Violent potentials: exploring the intersection of violence and masculinity among the Bugkalot
This article explores the social significance of violence as potentiality and performance among former headhunters engaged in ritual killings. Taking its outset in an ethnographic study of violence and masculinity among the Philippine people known as the Bugkalot, we explore how violence as ‘performed violent potentiality’ plays a critical role in relation to Bugkalot men's construction of hegemonic masculinity and the sustaining of complex egalitarian relations. The Bugkalot have a notoriously violent history; until the late 1970s more than half of the adult men engaged in ritual killings. While most Bugkalot men have today abandoned headhunting, the potentials for violence and dominance, which the act of headhunting sought to elicit, remains a critical aspect of masculinity. We propose that a focus on the social significance of performative violent potentiality among Bugkalot men can provide general insights that can also be used in other contexts to understand how men construct hegemonic masculinity by strategically adopting the interspace of civility and violence.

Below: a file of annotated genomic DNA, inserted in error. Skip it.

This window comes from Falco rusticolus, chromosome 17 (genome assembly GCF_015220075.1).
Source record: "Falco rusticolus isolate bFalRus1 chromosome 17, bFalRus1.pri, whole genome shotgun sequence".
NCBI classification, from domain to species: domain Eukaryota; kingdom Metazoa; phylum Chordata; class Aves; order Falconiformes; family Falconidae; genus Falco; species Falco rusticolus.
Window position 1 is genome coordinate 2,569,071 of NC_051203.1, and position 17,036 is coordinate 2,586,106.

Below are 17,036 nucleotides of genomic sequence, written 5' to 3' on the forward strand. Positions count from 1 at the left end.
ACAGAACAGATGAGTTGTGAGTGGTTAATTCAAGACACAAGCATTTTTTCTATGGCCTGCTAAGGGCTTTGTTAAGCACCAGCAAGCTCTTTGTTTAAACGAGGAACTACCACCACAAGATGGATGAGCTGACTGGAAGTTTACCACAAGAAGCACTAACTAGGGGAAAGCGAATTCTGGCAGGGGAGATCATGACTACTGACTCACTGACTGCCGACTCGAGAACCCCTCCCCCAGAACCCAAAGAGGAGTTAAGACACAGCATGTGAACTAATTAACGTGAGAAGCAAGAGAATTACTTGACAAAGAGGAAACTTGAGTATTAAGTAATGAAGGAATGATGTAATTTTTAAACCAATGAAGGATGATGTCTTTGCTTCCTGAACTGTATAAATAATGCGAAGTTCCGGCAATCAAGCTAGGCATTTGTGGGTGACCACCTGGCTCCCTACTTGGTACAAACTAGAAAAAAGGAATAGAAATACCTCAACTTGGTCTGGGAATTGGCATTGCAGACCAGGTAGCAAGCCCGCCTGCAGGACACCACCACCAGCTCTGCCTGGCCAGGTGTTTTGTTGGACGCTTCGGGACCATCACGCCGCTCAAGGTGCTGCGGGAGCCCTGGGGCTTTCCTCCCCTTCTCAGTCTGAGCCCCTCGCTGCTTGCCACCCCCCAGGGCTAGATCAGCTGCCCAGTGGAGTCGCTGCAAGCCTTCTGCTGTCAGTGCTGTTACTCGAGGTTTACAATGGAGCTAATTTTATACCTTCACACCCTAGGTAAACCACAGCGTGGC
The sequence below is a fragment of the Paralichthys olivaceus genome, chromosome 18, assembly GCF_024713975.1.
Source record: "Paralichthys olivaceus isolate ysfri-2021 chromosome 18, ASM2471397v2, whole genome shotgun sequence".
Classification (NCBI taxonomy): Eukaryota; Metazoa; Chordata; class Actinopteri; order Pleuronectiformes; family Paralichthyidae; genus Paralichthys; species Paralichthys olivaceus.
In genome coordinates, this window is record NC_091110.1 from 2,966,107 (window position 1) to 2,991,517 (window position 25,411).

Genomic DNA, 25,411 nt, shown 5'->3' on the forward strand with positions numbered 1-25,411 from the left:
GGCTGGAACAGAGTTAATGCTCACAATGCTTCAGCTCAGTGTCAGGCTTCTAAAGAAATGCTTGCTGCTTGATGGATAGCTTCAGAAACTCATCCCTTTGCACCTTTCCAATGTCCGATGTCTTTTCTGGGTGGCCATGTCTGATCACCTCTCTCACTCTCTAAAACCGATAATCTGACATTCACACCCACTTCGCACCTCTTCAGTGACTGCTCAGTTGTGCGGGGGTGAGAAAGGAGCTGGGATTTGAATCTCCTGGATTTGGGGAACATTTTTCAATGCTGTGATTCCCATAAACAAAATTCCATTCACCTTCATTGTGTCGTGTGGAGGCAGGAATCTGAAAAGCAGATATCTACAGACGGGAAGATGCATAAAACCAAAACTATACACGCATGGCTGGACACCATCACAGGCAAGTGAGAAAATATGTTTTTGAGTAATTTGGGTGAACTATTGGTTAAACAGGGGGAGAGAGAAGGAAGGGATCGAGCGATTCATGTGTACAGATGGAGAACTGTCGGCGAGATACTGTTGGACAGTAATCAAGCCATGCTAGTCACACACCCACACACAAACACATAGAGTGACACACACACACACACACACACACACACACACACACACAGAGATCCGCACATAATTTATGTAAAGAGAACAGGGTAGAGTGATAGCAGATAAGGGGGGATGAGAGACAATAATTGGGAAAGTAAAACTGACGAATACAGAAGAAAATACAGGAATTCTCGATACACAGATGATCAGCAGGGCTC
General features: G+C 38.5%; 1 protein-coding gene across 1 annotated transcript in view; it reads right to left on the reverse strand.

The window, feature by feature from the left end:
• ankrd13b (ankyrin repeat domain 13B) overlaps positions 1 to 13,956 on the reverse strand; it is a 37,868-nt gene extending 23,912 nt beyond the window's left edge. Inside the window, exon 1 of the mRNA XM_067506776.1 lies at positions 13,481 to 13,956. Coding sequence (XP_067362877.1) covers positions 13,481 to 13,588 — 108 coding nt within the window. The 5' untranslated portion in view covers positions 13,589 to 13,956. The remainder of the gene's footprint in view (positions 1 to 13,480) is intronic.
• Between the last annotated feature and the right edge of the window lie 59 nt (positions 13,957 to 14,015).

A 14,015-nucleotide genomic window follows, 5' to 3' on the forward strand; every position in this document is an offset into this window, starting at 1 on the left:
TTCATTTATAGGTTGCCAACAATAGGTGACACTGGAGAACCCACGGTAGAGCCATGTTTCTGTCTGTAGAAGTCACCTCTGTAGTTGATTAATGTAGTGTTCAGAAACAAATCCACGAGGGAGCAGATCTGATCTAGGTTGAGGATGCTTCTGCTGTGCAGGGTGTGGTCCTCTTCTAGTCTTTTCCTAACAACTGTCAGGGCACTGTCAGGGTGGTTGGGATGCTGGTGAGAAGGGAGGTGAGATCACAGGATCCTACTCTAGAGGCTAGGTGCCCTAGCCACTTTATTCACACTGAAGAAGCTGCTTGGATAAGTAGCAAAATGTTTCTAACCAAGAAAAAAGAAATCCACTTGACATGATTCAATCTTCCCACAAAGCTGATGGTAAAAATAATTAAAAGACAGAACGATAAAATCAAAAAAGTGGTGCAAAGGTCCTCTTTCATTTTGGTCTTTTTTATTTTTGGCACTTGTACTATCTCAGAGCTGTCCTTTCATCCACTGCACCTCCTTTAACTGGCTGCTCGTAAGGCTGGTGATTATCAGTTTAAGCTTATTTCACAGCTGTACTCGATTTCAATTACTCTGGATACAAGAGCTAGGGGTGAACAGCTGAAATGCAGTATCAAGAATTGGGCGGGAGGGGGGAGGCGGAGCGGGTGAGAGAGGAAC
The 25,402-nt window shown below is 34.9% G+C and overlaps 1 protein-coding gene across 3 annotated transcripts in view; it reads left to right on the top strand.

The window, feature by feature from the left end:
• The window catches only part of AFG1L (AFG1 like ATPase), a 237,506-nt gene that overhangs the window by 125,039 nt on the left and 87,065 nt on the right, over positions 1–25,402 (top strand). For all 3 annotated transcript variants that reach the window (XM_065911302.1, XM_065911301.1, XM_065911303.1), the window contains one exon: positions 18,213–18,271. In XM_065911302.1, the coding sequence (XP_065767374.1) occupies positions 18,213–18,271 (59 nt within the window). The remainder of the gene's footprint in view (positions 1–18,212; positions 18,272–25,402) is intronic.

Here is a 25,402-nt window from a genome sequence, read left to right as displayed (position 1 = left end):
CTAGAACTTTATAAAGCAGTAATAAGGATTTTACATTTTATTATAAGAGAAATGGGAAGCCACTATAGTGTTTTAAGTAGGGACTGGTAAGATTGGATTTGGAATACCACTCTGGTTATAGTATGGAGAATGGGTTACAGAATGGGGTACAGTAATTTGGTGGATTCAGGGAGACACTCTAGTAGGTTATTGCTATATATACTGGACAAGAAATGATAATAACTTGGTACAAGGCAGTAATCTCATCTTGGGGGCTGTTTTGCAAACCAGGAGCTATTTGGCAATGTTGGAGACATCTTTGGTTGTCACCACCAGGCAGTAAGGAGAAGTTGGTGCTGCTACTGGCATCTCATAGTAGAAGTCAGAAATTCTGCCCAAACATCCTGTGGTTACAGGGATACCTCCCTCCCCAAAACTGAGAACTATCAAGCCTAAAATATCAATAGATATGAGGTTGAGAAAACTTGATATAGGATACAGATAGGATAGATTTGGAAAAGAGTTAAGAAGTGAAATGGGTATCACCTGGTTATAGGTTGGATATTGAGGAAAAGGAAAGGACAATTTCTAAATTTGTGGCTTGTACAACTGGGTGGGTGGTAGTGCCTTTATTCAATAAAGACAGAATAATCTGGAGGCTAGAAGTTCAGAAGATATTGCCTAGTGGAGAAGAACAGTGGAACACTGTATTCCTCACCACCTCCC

Henrik Hvenegaard Mikkelsen and Thomas Friis Søgaard: "Violent potentials: exploring the intersection of violence and masculinity among the Bugkalot" in NORMA: International Journal for Masculinity Studies; vol 10, issue 3-4; 2015